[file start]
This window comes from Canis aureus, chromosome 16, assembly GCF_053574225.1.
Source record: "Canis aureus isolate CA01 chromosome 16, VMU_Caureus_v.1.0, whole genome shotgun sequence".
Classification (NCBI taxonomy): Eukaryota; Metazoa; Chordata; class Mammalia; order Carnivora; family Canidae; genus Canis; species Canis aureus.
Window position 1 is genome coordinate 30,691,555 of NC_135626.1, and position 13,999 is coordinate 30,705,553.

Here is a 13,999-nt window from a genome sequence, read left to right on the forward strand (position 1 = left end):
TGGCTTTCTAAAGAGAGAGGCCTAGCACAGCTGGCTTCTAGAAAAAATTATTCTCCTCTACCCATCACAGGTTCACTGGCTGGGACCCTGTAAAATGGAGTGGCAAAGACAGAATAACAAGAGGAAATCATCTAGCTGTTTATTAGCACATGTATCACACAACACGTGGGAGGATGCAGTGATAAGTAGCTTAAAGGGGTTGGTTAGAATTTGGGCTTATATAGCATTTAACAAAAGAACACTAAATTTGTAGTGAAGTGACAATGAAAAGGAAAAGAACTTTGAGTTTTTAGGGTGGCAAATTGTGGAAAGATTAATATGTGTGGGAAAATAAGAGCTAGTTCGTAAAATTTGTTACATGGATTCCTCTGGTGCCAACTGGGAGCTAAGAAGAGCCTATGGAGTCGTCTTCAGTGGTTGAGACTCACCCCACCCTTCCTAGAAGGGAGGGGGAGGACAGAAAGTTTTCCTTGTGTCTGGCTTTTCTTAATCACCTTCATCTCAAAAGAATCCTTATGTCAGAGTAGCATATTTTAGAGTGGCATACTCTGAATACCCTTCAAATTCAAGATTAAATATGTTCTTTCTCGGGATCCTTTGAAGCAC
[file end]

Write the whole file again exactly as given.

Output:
This window comes from Canis aureus, chromosome 16, assembly GCF_053574225.1.
Source record: "Canis aureus isolate CA01 chromosome 16, VMU_Caureus_v.1.0, whole genome shotgun sequence".
Classification (NCBI taxonomy): Eukaryota; Metazoa; Chordata; class Mammalia; order Carnivora; family Canidae; genus Canis; species Canis aureus.
Window position 1 is genome coordinate 30,691,555 of NC_135626.1, and position 13,999 is coordinate 30,705,553.

Here is a 13,999-nt window from a genome sequence, read left to right on the forward strand (position 1 = left end):
TGGCTTTCTAAAGAGAGAGGCCTAGCACAGCTGGCTTCTAGAAAAAATTATTCTCCTCTACCCATCACAGGTTCACTGGCTGGGACCCTGTAAAATGGAGTGGCAAAGACAGAATAACAAGAGGAAATCATCTAGCTGTTTATTAGCACATGTATCACACAACACGTGGGAGGATGCAGTGATAAGTAGCTTAAAGGGGTTGGTTAGAATTTGGGCTTATATAGCATTTAACAAAAGAACACTAAATTTGTAGTGAAGTGACAATGAAAAGGAAAAGAACTTTGAGTTTTTAGGGTGGCAAATTGTGGAAAGATTAATATGTGTGGGAAAATAAGAGCTAGTTCGTAAAATTTGTTACATGGATTCCTCTGGTGCCAACTGGGAGCTAAGAAGAGCCTATGGAGTCGTCTTCAGTGGTTGAGACTCACCCCACCCTTCCTAGAAGGGAGGGGGAGGACAGAAAGTTTTCCTTGTGTCTGGCTTTTCTTAATCACCTTCATCTCAAAAGAATCCTTATGTCAGAGTAGCATATTTTAGAGTGGCATACTCTGAATACCCTTCAAATTCAAGATTAAATATGTTCTTTCTCGGGATCCTTTGAAGCAC